Several years ago, employers were concerned over proposed federal legislation intended to reduce their ability to oppose union organizing efforts. This Employee Free Choice Act would have replaced some secret ballot union elections with voting by card "checks," in a manner that would reveal individual employees' support or opposition to the union. Employers believed that this would lead to misrepresentation, coercion, or difficulty for employees who decided to change their minds after initially signing a card.
Due to employer concerns and the past election's results, EFCA appears to be dead for now. However, several state legislatures reacted to the proposed federal law by initiating measures of their own intended to preserve employees' rights to secret ballot union elections. Voters in four states, including South Carolina approved constitutional amendments intended to counter future EFCA proposals.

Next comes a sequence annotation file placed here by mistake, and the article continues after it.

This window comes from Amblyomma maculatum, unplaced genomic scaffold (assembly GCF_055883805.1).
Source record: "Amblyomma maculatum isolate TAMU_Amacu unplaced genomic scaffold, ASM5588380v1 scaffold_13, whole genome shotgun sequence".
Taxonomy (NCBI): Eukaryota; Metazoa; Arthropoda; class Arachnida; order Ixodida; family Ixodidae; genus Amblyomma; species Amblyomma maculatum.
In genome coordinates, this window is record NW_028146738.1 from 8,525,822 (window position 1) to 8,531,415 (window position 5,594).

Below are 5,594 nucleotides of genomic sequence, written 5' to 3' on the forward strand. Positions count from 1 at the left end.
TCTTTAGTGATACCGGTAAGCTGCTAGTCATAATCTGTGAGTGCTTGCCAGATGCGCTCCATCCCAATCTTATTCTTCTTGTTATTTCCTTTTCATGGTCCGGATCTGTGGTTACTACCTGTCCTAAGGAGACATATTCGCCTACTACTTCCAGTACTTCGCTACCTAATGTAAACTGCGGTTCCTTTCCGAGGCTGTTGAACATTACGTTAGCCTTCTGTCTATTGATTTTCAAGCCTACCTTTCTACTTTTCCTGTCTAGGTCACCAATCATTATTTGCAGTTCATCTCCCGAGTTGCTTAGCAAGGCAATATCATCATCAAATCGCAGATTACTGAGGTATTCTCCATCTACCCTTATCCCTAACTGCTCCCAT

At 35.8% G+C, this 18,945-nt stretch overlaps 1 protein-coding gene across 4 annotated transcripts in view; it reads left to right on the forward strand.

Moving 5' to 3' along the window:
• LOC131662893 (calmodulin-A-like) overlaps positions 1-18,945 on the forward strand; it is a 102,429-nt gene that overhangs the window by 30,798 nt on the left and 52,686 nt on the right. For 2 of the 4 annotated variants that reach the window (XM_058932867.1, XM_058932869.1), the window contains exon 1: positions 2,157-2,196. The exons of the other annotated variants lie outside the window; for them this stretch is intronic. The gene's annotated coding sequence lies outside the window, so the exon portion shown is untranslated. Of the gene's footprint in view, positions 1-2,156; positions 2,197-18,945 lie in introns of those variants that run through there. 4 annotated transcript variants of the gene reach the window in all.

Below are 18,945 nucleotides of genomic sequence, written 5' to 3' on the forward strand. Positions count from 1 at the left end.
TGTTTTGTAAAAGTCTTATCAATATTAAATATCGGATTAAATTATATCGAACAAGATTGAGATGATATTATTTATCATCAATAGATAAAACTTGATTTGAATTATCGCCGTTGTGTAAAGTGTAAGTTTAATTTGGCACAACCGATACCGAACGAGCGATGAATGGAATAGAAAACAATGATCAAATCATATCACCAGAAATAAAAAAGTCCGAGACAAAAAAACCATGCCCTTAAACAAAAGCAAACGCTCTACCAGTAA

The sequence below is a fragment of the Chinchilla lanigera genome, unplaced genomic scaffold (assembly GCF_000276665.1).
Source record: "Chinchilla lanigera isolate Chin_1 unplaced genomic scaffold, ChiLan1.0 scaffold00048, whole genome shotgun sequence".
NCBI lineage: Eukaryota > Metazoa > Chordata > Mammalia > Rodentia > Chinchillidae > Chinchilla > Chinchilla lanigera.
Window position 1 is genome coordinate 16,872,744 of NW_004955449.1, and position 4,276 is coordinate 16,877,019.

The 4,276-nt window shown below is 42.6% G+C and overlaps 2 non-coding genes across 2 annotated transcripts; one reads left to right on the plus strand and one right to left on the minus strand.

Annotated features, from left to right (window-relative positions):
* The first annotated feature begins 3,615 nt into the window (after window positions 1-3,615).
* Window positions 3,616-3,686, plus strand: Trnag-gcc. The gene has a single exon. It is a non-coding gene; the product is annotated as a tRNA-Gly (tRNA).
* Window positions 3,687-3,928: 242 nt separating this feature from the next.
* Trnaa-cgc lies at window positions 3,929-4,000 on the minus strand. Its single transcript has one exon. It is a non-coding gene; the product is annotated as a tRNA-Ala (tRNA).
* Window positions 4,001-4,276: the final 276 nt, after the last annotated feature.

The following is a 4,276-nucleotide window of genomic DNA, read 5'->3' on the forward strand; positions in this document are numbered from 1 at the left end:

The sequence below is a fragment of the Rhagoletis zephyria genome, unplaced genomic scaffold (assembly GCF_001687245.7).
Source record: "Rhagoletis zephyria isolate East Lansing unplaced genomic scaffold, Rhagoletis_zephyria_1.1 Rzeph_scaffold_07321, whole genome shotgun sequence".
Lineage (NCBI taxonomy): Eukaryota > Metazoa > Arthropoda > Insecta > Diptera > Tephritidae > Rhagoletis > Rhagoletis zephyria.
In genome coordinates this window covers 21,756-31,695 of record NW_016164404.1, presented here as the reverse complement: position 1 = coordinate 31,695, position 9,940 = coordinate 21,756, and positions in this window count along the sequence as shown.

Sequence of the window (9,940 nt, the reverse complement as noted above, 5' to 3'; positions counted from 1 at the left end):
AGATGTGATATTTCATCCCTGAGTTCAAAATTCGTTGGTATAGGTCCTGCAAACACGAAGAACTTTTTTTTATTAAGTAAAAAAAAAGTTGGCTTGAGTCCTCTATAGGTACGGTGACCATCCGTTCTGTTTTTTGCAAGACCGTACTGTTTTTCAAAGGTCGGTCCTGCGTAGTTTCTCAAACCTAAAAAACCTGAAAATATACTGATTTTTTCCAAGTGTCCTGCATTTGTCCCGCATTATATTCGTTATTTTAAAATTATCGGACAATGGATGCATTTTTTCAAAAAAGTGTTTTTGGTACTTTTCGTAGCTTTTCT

Last week, the National Labor Relations Board announced its intent to sue South Dakota and Arizona over their secret ballot initiatives. Earlier this week, the NLRB filed the Arizona suit in federal court. The NLRB contends that the NLRA preempts state efforts to establish rules and conditions for union elections. South Carolina was omitted from the initial round of suits due to limited federal resources, but the decision on the other states will directly impact the validity of the South Carolina law.